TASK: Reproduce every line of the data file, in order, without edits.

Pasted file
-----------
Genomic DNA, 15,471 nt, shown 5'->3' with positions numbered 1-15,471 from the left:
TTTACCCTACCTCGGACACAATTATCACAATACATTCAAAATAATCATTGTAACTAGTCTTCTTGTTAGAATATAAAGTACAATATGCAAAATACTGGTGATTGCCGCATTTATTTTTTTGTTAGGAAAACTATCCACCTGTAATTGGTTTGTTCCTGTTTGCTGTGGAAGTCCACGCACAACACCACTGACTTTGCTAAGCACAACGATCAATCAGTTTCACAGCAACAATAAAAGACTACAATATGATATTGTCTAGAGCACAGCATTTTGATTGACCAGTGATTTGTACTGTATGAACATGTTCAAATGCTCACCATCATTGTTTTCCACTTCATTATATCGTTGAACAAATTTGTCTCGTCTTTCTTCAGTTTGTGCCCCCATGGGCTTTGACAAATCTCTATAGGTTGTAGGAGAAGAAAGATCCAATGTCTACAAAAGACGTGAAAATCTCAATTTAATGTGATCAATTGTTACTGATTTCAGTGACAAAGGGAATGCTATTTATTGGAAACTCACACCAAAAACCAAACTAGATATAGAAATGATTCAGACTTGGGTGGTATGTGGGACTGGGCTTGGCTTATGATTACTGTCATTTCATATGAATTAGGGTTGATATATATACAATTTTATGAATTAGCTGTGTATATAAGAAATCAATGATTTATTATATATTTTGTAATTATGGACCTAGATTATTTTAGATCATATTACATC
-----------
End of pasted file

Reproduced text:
Genomic DNA, 15,471 nt, shown 5'->3' with positions numbered 1-15,471 from the left:
TTTACCCTACCTCGGACACAATTATCACAATACATTCAAAATAATCATTGTAACTAGTCTTCTTGTTAGAATATAAAGTACAATATGCAAAATACTGGTGATTGCCGCATTTATTTTTTTGTTAGGAAAACTATCCACCTGTAATTGGTTTGTTCCTGTTTGCTGTGGAAGTCCACGCACAACACCACTGACTTTGCTAAGCACAACGATCAATCAGTTTCACAGCAACAATAAAAGACTACAATATGATATTGTCTAGAGCACAGCATTTTGATTGACCAGTGATTTGTACTGTATGAACATGTTCAAATGCTCACCATCATTGTTTTCCACTTCATTATATCGTTGAACAAATTTGTCTCGTCTTTCTTCAGTTTGTGCCCCCATGGGCTTTGACAAATCTCTATAGGTTGTAGGAGAAGAAAGATCCAATGTCTACAAAAGACGTGAAAATCTCAATTTAATGTGATCAATTGTTACTGATTTCAGTGACAAAGGGAATGCTATTTATTGGAAACTCACACCAAAAACCAAACTAGATATAGAAATGATTCAGACTTGGGTGGTATGTGGGACTGGGCTTGGCTTATGATTACTGTCATTTCATATGAATTAGGGTTGATATATATACAATTTTATGAATTAGCTGTGTATATAAGAAATCAATGATTTATTATATATTTTGTAATTATGGACCTAGATTATTTTAGATCATATTACATC